Facebook keeps a list of people it deems to be a threat and then tracks their movements

Security employees at Facebook can use Facebook’s own product to identify and track deemed threats.

Facebook uses data from people's accounts to maintain a list, which includes ex-employees, who have made threats against the social media giant or any of its employees.

As per a report by CNBC, Facebook uses its security team to put down markers on individuals and their accounts and subsequently tracks their location. However, the biggest problem with this is that there doesn't appear to be any rules as to who determines what is a credible enough threat and what nature of the action is to be deemed as a threat.

Representational image.

Representational image.

Facebook tracks location data provided by its app on the user's phone and also keeps a check on IP addresses when the user logs in to use the app. One of the tools Facebook uses to monitor threats is a "be on lookout" or "BOLO" list, which is updated approximately once a week. As mentioned in the report, Facebook only tracks down location data once a user's name is placed on the BOLO list.

A Facebook spokesman speaking to the publication confirmed the fact that the social media giant does indeed keep a list of people who might pose a threat, but mentioned that the practice is "standard in terms of corporate security." He refused to comment on how many people are on this list, but CNBC did state that there are hundreds.

But how easily do you make it to Facebook's BOLO list? As per a former employee at the company who worked with the executive protection team, the bar set by Facebook can be pretty low. While certain users end up on the list after repeated appearances on company property or long email threats, others might find themselves on the BOLO list for saying something like, "Fuck you, Mark," "Fuck Facebook" or "I'm gonna go kick your ass."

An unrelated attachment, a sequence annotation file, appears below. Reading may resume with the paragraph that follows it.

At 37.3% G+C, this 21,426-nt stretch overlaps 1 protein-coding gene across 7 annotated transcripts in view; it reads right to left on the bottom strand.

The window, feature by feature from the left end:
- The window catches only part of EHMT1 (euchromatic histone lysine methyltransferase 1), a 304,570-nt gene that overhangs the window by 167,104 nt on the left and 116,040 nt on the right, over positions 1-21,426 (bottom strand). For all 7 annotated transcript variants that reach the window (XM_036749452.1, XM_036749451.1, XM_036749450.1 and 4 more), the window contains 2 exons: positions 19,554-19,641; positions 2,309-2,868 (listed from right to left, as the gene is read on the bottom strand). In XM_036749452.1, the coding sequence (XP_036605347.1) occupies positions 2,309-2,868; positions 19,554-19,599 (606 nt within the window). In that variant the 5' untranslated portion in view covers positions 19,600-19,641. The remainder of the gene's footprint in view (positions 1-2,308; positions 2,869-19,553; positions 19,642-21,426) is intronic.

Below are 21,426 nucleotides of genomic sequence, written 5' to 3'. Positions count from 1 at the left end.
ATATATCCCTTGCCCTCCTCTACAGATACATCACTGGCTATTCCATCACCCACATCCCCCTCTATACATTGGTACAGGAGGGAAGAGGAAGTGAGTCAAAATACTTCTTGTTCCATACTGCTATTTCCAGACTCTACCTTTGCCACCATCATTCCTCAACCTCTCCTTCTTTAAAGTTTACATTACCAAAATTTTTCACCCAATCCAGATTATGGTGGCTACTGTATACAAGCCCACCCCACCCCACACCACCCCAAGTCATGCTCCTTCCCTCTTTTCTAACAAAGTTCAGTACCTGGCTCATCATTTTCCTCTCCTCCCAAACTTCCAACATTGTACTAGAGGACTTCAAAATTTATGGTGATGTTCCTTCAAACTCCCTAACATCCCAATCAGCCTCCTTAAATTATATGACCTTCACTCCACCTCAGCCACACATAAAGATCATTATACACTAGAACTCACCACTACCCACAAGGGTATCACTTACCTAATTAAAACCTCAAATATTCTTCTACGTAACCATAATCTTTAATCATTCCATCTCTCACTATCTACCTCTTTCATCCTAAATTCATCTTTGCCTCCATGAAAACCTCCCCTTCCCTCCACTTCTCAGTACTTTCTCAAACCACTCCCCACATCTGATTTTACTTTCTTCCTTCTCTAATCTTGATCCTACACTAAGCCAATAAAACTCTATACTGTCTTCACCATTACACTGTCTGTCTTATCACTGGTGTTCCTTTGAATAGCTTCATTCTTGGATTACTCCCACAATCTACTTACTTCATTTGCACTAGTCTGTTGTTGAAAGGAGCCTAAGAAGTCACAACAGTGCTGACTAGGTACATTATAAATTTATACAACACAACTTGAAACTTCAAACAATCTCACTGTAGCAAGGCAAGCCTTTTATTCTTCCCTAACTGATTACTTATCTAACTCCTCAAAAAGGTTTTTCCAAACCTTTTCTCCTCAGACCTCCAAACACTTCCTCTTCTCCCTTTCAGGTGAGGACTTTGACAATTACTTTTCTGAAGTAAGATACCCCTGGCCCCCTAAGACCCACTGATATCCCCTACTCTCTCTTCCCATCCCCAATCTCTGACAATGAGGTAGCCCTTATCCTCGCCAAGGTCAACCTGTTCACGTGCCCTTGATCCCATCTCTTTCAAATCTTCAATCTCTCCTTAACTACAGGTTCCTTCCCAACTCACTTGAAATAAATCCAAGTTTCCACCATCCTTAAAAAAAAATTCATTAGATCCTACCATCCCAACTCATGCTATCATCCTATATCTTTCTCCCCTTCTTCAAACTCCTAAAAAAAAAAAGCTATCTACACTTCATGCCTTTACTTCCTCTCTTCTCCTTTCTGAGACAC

In a statement to CNET, a Facebook spokesperson added, "In cases where there is a credible threat of physical violence against a Facebook employee, we use a combination of publicly available data and industry-standard practices to assess their physical proximity to an at-risk employee or Facebook location."

Facebook certainly is not the first platform to have a list of possible threats to the company, but other firms typically do not have access to real-time location data and other key specifics.

The verdict, on whether this is at all ethical, is divided at the moment. While some question Facebook's morality given past instances, others are of the opinion that it's just a move to safeguard its employees.

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